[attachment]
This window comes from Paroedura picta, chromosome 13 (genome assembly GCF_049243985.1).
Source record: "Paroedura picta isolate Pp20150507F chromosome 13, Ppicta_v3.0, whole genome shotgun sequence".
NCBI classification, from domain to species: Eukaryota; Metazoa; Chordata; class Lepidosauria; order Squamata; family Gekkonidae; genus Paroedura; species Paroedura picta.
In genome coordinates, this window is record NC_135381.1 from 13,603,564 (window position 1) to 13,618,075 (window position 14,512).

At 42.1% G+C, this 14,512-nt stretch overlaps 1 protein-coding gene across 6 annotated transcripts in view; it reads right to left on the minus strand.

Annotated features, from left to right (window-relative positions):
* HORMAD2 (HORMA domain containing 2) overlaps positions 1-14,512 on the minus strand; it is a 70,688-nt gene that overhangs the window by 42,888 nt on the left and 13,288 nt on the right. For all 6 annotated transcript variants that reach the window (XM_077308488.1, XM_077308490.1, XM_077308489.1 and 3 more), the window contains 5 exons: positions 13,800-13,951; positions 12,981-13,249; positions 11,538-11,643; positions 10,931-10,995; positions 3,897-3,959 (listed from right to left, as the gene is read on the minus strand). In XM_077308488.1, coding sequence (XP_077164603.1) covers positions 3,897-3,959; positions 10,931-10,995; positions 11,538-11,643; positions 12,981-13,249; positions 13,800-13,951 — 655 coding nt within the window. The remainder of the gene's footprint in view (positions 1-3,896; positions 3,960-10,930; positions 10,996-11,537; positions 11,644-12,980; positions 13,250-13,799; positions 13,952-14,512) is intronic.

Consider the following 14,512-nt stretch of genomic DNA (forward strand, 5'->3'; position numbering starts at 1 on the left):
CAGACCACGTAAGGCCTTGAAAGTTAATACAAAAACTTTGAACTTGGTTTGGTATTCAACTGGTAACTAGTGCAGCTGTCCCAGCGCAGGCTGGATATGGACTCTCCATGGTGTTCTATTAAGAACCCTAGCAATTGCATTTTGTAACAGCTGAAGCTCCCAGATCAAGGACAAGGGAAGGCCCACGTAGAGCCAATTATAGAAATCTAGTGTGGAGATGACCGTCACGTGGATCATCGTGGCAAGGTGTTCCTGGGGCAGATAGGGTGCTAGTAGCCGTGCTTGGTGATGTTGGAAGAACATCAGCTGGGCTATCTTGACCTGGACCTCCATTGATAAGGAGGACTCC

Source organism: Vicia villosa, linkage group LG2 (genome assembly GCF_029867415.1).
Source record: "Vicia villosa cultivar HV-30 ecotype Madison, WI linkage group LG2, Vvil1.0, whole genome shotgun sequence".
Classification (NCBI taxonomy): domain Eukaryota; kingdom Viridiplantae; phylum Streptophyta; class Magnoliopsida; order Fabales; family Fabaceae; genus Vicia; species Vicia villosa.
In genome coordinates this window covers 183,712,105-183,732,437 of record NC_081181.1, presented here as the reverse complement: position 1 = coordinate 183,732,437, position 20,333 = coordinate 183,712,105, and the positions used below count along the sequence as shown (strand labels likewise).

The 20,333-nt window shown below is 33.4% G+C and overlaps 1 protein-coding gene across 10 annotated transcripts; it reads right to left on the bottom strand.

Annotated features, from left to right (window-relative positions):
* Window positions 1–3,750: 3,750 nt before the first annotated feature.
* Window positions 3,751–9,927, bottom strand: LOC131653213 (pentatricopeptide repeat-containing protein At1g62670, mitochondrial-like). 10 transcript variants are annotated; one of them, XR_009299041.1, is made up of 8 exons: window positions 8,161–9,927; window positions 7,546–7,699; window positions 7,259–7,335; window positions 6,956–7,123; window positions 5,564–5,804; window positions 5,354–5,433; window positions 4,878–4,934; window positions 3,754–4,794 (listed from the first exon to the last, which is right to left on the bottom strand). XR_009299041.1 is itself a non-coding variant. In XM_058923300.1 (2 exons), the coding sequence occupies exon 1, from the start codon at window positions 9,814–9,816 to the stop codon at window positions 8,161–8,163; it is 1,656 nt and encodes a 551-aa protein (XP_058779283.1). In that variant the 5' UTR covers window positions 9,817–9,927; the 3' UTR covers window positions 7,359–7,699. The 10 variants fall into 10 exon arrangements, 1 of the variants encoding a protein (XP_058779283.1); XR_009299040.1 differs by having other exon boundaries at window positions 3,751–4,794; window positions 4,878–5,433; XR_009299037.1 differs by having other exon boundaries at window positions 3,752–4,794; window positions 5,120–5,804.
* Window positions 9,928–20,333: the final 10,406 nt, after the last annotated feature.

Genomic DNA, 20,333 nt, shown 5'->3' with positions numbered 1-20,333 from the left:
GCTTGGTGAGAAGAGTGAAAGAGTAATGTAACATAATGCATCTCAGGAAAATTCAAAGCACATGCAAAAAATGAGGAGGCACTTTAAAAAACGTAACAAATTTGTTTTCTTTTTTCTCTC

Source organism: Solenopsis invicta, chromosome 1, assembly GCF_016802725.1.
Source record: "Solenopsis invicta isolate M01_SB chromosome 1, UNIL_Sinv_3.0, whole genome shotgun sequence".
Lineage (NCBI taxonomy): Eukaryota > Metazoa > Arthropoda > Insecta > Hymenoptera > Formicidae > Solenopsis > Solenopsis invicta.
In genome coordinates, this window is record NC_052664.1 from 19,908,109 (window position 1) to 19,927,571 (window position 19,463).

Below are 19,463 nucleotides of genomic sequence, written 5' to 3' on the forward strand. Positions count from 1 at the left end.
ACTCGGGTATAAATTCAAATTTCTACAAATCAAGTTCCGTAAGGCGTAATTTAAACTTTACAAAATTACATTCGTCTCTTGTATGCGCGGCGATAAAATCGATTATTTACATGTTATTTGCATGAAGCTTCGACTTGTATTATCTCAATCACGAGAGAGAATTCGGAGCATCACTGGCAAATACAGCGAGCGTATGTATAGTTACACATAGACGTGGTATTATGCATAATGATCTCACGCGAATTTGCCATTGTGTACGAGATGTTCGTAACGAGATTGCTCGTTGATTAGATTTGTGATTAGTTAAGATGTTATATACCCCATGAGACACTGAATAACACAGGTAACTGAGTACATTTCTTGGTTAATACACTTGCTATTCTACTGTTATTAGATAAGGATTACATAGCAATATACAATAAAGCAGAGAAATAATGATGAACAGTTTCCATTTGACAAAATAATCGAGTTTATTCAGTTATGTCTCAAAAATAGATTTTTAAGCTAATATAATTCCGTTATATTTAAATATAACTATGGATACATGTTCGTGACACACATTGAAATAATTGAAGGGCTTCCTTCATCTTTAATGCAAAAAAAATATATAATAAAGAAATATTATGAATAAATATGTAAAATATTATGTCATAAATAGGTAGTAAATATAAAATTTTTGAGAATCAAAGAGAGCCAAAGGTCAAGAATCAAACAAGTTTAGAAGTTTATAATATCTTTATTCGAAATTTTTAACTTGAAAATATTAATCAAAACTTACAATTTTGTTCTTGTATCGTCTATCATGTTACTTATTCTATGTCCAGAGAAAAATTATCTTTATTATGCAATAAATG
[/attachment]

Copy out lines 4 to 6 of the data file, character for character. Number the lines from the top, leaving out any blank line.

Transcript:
In genome coordinates, this window is record NC_135381.1 from 13,603,564 (window position 1) to 13,618,075 (window position 14,512).

At 42.1% G+C, this 14,512-nt stretch overlaps 1 protein-coding gene across 6 annotated transcripts in view; it reads right to left on the minus strand.

Annotated features, from left to right (window-relative positions):